The all-out indefinite strike by over 500 hundred refuse collectors and street cleaners in Leeds has entered its second week. Many depots had large picket lines with some agency workers being persuaded to turn back.
By the weekend, bins were overflowing in many areas of the city.
The strike was triggered by the employers’ decision to impose pay cuts of up to £6,000 per year on a workforce currently on £17,000 to £18,000 a year.
The “job evaluation” that triggered the dispute is part of an agreement with unions to equalise the pay of men and women. However, government underfunding means that pay is being “levelled down”.
There was a demonstration of over 200 workers at the Civic Hall on Thursday of last week with strikers shouting “Low pay, no way – make the greedy councillors pay.”
Real anger was directed at city hall bosses, in particular Richard Brett, joint leader of the Liberal Democrat/Tory council, who had been on television to defend the cuts and accuse pickets of intimidation.
There was a huge cheer when a large banner reading “Scabs are rubbish – support the strike” was unfurled.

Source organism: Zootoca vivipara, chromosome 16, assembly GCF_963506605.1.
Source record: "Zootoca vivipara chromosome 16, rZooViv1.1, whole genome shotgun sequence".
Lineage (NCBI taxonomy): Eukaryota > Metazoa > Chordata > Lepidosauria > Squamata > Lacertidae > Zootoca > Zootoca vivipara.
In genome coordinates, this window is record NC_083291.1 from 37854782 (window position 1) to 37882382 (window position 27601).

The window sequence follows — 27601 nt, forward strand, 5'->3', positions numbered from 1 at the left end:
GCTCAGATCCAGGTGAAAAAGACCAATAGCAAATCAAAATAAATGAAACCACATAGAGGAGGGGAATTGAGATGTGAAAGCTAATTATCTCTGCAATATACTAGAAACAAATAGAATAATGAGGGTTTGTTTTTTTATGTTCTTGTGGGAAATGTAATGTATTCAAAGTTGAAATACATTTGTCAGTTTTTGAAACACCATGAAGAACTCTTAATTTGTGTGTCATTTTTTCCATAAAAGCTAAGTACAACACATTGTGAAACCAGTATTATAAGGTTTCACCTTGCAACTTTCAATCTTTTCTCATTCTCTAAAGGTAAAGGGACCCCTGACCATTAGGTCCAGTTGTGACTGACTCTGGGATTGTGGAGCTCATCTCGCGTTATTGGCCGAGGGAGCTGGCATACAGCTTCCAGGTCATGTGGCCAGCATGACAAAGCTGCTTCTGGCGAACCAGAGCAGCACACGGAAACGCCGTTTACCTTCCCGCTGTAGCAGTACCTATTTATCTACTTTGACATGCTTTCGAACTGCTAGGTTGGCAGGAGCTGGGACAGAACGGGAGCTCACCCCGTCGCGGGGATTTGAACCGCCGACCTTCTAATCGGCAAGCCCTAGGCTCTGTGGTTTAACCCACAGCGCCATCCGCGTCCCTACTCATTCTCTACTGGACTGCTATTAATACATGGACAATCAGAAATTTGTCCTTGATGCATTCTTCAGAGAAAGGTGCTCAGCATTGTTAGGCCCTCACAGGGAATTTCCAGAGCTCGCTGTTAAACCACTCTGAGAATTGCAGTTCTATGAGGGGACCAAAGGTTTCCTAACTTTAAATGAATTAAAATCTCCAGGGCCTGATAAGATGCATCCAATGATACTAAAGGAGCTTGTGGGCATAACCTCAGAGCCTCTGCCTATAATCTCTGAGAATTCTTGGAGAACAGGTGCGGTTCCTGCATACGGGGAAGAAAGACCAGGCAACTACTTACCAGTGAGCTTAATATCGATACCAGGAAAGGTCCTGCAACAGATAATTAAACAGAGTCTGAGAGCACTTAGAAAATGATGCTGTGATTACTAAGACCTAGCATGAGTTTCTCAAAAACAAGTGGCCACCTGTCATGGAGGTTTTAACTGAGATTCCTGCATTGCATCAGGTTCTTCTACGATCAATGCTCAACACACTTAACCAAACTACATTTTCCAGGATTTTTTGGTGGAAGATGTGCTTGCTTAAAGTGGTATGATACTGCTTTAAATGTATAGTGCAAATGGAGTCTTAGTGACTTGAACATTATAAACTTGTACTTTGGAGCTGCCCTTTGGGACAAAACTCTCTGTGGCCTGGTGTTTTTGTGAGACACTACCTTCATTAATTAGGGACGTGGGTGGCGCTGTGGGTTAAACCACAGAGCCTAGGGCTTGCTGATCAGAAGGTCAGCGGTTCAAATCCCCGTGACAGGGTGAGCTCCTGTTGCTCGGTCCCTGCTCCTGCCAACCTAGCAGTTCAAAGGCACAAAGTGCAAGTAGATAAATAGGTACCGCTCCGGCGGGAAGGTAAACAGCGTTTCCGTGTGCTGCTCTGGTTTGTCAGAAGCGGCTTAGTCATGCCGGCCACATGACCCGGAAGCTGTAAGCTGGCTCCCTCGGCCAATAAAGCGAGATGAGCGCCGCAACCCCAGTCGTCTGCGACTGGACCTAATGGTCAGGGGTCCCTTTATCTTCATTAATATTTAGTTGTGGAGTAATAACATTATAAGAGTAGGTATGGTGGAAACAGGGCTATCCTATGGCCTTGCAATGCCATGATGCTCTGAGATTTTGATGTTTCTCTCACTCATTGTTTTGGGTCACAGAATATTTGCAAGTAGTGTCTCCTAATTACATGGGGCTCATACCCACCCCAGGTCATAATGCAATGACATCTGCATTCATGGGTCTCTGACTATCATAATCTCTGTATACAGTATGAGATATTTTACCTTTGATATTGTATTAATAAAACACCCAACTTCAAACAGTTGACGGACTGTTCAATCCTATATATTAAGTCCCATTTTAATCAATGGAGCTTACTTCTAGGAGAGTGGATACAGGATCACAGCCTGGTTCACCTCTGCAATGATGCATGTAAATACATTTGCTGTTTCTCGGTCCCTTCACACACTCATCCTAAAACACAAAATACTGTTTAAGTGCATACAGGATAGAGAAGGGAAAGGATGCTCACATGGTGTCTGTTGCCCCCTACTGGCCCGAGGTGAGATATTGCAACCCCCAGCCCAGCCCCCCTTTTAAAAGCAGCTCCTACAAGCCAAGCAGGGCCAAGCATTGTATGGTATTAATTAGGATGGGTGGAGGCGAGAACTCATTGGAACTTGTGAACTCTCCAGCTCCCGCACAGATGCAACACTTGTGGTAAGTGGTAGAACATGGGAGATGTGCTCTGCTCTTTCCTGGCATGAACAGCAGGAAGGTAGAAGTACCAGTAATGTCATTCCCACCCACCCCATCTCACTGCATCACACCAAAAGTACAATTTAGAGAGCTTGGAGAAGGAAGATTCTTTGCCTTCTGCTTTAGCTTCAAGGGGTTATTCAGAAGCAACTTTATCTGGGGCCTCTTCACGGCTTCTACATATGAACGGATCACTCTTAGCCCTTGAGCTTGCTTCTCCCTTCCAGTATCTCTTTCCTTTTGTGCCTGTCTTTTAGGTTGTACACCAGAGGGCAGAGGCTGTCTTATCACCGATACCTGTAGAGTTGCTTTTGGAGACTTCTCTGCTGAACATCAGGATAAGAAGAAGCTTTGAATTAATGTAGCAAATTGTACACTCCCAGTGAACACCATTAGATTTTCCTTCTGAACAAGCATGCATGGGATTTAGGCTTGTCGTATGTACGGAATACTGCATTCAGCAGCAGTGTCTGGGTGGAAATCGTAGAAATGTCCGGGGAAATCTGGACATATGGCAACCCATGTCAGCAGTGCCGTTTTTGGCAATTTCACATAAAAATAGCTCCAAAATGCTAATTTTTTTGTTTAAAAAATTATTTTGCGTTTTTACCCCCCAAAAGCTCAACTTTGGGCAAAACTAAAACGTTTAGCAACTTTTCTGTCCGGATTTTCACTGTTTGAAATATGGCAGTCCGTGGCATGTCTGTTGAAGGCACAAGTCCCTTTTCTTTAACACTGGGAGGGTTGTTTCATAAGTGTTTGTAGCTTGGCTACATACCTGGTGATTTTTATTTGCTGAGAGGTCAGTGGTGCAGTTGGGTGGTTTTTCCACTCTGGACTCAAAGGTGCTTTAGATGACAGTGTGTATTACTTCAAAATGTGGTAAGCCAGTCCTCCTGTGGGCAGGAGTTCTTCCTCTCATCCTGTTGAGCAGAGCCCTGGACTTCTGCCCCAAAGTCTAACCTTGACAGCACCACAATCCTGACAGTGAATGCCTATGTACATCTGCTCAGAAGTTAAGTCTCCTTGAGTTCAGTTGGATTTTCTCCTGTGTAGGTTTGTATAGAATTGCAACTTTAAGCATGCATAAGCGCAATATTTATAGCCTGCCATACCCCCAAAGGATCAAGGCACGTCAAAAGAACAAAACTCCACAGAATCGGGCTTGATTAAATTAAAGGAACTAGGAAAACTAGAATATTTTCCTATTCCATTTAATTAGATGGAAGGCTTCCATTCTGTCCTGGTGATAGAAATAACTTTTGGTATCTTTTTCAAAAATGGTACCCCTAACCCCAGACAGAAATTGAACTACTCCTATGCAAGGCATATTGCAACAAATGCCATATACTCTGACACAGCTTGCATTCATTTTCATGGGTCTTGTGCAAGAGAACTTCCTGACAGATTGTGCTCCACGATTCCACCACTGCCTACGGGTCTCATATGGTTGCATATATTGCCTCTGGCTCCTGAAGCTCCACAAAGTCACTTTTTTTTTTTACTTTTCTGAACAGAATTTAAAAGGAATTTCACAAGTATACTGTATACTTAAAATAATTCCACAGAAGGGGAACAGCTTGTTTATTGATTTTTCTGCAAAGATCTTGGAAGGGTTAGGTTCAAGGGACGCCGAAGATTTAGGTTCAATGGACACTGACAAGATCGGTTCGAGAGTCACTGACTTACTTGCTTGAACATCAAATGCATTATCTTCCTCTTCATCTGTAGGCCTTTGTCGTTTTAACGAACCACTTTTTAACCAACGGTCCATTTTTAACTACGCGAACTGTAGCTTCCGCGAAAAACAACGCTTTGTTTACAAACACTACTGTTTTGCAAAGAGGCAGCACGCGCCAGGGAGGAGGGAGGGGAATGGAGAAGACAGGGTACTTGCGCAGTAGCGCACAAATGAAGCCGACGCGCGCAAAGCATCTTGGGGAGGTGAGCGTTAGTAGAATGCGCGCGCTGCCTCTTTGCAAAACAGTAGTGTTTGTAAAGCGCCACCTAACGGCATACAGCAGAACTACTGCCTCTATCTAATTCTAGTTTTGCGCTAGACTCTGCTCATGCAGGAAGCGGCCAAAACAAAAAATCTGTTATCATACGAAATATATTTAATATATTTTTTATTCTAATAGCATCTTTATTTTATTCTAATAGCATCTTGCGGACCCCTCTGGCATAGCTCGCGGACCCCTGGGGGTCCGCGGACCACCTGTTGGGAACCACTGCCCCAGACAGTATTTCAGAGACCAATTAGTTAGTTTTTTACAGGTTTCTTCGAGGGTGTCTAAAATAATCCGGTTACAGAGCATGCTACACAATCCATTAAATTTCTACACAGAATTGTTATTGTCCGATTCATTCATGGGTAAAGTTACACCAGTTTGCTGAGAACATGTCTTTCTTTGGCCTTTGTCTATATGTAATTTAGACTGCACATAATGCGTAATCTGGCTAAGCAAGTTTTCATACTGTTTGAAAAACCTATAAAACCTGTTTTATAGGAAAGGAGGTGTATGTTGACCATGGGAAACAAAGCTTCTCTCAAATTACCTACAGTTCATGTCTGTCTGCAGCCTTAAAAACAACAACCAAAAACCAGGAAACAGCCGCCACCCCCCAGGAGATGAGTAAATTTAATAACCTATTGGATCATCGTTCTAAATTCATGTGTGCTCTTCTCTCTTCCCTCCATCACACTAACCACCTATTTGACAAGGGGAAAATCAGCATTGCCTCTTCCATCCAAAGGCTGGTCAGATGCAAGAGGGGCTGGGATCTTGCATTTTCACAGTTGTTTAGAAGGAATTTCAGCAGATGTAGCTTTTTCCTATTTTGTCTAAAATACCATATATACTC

A joint GMB and Unison union meeting then voted unanimously to stay out indefinitely until the bosses agreed to reverse the pay reductions.
Workers are enthusiastic about this decision. One picket told Socialist Worker, “These cuts are being imposed across the board.
“The absolute minimum any of us here are losing is £2,200 and for most its closer to £6,000. Pay increases aren’t even on the agenda.
“The recent ‘job evaluation’ by an ‘independent panel’ that recommended the cuts is a joke. It contradicted previous reviews that said we should not have a pay cut.”
Private companies have been brought in to put what the unions describe as “strike-breaking refuse wagons” on the streets of Leeds.
Unison and the GMB were seeking urgent legal advice about what action was available to them if the use of “these outside companies” continued.
Many workers are furious that senior councillors on annual allowances of up to £45,000 and senior officials earning over £100,000 a year are unwilling to take pay cuts but expect them to.
According to Glen Pickersgill, Unison senior shop steward, “There is a strong turnout and there is a strong feeling here, people are angry they are losing all this money and some even stand to lose their homes because they won’t be able to keep up the payments.
“We’re not asking for any extra money, although of course that would be nice. We’re just asking them to leave our money alone and not make these pay cuts.”